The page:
The Cheat Box is something I encourage anyone hosting an Extra Life event to have. For a $1 donation to the Cheat Box, a game player can cheat in their current game once. Discard and draw an extra card. Re-roll a die. Ignore an event for one round. Etc. All players playing have to agree to this when it's done but remember it's all about having fun and helping kids.

A shout out to our awesome sponsors:

The biggest thanks goes to Brimstone games which hosted the event for the fourth year in a row. Special thanks for letting our auction winners use your debit machine :D 

This year I approached and was approached by a variety of local companies to be sponsors. This was fantastic to see The Cheese Bar, Robbie's Gourmet Sausage Co, Little Foot Foods, Rogues Gallery Comics, The Walkerville Tavern, Villains Beastro, The Coffee Exchange and Hidden Trail Escape Rooms as sponsors. All of these great Windsor small businesses stepped up and offered their support in the form of cash donations or gift cards which we used to reward participants who raised money for the event. 

We also had the support of some fantastic game companies who provided us with cash donations, games to play and games for our auction. Big thanks to CMON (Cool Mini or Not), Stronghold Games, AEG (Alerac Entertainment Group), Rio Grande Games and USAopoly

It's not too late to show your support!

If you couldn't attend the event or didn't hear about it in time, it's not too late to show your support through an online donation. Donations for this year's event are open until December 31st 2016. To donate click here and choose one of our team members to donate to:

Next year I hope to see even more local support, even more gamers out gaming for this great cause and even more money raised, For The Kids!

Sunday, 6 November 2016

Extra Life 2016 - gaming for a great cause on November 5th and 6th

November 5th and 6th 2016 members of the Windsor Gaming Resource will be gathering at Brimstone Games to play games for 24 hours in support of Extra Life. 

This is our fourth year in a row supporting Extra Life as a group (some individual members have been doing it longer). Over the last three years we have raised over $8700 U.S. for the Children's Miracle Network of Hospitals. This year we are striving to break the $10,000 mark!

What is Extra Life?

Extra Life was started in 2008 by the Sarcastic Gamer Community as a tribute to one specific leukemia victim: Victoria Enmon. The group created a 24-hour long video game marathon to raise money for the hospital that treated and fought beside Tori. 100% of the funds raised went to the local Children's Miracle Network.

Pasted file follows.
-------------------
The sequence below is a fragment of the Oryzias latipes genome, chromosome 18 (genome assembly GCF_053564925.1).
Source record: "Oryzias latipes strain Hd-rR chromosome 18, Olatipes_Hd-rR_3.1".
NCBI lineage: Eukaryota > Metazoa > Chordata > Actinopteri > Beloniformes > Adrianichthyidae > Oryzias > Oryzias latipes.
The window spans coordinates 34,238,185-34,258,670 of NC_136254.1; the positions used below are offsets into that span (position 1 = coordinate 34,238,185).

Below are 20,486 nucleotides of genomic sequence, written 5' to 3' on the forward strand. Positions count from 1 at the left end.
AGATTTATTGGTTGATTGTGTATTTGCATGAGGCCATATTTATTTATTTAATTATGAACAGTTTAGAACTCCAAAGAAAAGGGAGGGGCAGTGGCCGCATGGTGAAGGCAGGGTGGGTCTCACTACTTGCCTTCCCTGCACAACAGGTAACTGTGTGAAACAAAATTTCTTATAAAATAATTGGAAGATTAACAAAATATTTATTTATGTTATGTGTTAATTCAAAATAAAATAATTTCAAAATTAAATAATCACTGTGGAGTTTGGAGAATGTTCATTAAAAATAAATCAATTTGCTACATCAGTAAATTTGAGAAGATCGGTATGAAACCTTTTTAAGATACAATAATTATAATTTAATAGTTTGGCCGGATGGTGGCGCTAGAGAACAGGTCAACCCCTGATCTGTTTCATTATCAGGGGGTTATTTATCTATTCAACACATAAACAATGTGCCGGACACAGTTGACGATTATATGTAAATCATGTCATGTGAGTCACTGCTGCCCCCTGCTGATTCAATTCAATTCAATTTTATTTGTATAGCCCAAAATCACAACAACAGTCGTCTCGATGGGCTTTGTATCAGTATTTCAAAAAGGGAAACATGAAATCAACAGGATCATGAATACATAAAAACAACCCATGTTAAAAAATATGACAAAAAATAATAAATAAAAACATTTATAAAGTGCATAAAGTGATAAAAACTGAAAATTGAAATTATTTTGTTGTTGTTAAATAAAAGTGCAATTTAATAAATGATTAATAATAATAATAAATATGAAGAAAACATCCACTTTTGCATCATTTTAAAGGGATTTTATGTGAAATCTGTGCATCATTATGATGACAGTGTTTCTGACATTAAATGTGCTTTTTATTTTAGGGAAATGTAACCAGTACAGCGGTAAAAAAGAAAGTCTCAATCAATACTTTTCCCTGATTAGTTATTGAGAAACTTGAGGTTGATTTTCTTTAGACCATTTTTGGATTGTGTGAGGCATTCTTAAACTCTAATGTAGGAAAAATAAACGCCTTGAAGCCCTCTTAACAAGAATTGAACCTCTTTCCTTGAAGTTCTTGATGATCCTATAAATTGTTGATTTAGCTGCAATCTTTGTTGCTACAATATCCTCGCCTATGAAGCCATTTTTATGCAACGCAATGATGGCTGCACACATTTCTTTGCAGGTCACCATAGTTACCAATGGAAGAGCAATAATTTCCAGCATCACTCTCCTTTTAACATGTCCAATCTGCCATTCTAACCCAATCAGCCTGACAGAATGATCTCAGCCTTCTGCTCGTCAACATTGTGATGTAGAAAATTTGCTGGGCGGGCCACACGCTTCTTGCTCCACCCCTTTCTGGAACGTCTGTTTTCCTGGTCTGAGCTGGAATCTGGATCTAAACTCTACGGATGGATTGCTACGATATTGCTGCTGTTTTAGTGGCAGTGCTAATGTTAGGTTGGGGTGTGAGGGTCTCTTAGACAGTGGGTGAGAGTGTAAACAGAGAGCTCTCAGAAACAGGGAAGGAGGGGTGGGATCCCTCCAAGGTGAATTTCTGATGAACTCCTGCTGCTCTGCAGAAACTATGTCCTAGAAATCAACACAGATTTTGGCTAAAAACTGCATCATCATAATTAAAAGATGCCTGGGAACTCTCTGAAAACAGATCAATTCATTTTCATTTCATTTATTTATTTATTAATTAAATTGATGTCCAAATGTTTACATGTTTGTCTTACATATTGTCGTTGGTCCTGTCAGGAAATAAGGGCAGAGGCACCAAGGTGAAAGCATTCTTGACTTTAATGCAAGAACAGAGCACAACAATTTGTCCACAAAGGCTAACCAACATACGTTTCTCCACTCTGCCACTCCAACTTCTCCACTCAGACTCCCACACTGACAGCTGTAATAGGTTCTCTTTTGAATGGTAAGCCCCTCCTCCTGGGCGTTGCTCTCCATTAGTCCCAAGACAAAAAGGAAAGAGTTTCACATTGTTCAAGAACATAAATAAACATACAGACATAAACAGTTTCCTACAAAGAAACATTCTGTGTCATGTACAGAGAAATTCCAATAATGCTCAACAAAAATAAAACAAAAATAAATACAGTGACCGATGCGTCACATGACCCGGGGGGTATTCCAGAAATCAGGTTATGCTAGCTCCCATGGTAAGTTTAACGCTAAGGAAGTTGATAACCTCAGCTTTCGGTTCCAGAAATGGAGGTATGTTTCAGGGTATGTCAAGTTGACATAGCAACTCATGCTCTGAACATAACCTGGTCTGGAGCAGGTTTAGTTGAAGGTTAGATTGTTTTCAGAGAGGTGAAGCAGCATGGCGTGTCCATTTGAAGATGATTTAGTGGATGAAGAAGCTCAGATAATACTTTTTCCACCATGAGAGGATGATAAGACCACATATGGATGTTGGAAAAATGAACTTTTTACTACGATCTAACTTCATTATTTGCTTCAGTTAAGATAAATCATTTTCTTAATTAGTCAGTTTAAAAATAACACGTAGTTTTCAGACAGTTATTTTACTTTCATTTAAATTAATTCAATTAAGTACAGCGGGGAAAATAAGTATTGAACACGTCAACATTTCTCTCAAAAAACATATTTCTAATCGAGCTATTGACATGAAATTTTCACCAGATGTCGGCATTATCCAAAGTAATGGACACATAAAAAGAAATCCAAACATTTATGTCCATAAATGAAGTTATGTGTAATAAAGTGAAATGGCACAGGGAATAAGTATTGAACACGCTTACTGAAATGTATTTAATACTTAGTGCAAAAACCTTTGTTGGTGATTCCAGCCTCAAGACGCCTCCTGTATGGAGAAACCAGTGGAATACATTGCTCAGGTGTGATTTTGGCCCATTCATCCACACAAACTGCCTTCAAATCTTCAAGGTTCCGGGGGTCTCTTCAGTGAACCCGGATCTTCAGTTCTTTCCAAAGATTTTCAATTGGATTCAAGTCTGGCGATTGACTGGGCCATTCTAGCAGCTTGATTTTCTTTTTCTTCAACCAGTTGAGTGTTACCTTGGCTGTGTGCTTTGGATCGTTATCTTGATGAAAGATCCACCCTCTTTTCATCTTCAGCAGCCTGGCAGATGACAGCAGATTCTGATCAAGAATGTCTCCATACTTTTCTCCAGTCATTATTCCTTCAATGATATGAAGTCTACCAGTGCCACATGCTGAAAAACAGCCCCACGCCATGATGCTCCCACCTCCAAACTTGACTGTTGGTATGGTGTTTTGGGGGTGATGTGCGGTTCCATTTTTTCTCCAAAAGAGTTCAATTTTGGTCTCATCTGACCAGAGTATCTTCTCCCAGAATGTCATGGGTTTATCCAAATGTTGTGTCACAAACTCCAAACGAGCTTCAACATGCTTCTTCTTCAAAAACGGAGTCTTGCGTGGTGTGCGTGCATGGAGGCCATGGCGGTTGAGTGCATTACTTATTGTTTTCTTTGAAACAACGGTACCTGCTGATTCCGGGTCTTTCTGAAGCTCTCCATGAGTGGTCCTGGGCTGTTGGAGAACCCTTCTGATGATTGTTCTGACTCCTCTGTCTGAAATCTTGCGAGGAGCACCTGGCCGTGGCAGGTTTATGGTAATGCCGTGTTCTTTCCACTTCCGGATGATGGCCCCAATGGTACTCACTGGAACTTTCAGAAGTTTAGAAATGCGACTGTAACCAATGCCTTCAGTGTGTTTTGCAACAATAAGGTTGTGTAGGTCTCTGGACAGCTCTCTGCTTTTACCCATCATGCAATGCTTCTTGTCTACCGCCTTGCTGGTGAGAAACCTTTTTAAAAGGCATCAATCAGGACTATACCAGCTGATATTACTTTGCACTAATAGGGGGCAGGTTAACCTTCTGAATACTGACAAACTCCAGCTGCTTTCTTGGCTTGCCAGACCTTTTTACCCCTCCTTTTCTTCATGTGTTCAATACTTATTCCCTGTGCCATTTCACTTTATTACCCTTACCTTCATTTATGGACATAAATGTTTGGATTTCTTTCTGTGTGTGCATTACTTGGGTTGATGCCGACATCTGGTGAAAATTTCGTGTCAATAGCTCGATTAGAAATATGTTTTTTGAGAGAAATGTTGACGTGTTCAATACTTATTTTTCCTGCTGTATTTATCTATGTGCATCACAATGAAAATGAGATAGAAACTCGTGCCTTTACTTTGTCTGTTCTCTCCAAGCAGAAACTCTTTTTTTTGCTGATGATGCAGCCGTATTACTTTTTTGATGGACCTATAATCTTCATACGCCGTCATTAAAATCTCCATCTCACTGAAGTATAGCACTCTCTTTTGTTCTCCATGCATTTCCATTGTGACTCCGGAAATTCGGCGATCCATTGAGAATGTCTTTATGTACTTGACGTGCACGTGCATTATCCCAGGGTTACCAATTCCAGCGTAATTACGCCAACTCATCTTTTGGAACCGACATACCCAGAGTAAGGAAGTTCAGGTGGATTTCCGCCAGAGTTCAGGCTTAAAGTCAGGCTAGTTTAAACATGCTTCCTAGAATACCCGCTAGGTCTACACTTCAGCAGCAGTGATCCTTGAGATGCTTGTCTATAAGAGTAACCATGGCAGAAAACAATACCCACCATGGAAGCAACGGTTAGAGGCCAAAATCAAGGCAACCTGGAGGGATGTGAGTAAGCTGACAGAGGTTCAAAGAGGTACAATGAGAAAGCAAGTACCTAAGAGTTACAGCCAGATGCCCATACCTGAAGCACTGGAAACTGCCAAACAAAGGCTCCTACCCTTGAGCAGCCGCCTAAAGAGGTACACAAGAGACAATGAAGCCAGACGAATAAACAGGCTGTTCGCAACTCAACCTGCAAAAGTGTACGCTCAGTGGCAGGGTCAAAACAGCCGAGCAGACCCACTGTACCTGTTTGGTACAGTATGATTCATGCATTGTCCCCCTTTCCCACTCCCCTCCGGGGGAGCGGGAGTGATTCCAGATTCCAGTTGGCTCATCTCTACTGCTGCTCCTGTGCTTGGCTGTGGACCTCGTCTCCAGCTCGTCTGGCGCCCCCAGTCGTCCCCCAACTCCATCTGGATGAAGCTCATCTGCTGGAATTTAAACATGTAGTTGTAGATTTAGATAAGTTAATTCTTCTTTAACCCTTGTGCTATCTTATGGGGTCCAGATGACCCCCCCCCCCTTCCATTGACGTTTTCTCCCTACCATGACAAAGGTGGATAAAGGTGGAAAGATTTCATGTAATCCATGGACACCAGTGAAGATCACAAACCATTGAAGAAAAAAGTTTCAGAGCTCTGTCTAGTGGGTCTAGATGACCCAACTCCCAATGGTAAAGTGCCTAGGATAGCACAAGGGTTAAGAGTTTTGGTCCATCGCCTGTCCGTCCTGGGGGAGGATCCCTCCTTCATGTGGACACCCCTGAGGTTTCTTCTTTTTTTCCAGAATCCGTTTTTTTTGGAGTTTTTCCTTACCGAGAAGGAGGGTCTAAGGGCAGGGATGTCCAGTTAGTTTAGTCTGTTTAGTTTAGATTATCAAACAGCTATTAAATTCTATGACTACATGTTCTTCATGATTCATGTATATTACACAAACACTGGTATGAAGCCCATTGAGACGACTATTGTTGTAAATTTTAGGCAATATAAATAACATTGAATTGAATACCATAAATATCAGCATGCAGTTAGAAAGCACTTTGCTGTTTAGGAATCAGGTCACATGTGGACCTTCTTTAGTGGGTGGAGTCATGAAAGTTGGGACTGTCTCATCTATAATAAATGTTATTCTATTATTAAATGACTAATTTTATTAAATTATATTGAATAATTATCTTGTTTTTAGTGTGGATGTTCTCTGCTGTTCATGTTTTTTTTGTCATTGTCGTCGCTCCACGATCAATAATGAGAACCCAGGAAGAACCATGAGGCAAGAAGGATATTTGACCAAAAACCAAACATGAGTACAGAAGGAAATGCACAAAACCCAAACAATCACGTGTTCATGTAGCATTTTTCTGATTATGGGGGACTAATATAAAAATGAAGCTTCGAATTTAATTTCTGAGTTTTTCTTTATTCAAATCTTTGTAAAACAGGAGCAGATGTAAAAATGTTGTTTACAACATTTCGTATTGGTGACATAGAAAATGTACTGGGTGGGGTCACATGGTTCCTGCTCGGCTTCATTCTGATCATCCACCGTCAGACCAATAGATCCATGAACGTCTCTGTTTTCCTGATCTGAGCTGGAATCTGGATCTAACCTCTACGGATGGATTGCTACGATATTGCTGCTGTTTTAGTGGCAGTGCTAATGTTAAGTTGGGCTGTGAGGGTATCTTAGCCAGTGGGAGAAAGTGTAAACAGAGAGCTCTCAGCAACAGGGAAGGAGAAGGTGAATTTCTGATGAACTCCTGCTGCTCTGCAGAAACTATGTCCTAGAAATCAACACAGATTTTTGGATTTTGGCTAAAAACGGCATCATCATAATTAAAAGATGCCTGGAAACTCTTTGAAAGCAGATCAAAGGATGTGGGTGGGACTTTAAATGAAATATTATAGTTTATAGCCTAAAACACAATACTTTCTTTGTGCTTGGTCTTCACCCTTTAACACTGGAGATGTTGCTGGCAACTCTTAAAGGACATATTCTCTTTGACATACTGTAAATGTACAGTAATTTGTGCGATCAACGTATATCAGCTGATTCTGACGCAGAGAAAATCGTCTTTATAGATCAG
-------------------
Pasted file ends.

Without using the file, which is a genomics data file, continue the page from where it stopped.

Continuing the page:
Now thousands of gamers have joined in this annual event. In 2009 the event spread allowing participants to donate to the Hospital of their choice and now hundreds of websites and tens of thousands of gamers will take part in this charity event this year.

What is the WGR doing for Extra Life?

As many members as possible are going to head to Brimstone Games at 10:00am on Saturday November 5th. Once there it's simple: we game, and we game for 12 hours straight. Then we repeat the same thing on Sunday November the 6th, at 10am, gaming for another 12 hours straight. That's 24 hours of gaming total! We will be playing board games, miniature games and maybe even some pen and paper roleplaying games.

In addition to all the gaming, at 8:00pm on Saturday night we will also be hosting a live game auction. Anyone is welcome to attend this portion of the event. We've got a great selection of games to auction off and 100% of the proceeds will be going to Extra Life.

You can find Brimstone at 1421 Tecumseh Rd E, Windsor, ON N8W 1C2. Parking is available in back.

What can you do to support us?

Come play games: You should come join us on the day of the event and play some games! Even if you can't come out for all 24 hours it would be awesome if you could stop in and show your support. While there play a game or two. We would love the support and encouragement. You can show up at any time during the event. Stop in after work, say hi at lunch, whenever. 

Join our team: Extra Life lets groups of participants make a team page and we have one for the Windsor Gaming Resource. Even if you aren't going to actually come out to Brimstone and play with us, if you are going to participate at home or at your own FLGS we would love to have you on our team. Click here to join up!

Sponsor a Windsor Gaming Resource member: Any amount helps, even a buck, and the Extra Life site has a wide variety of payment options even including a monthly donation deal. They also offer charity receipts.

Participate in the live auction: The auction will be held at 8pm on Saturday November 5th and there will be a wide variety of new and used games and other geeky items on the auction block. All money raised will be donated to Extra Life through the group page.

Donate games: Are you a game publisher? Do you have too many games and don't know what to do with them? How about donating your games to the cause. You can either give them to us to play during the event or you can donate them to be sold at the live auction. Any donations can be dropped off at Brimstone Games up to and including the day of the event or contact gilvanblight(at) to make arrangement before then.

Thanks to our sponsors:

While organizing this event I sent out emails to a variety of game companies asking if they would be willing to support the WGR in this effort.

Huge thanks to Stronghold Games for supporting us four years in a row!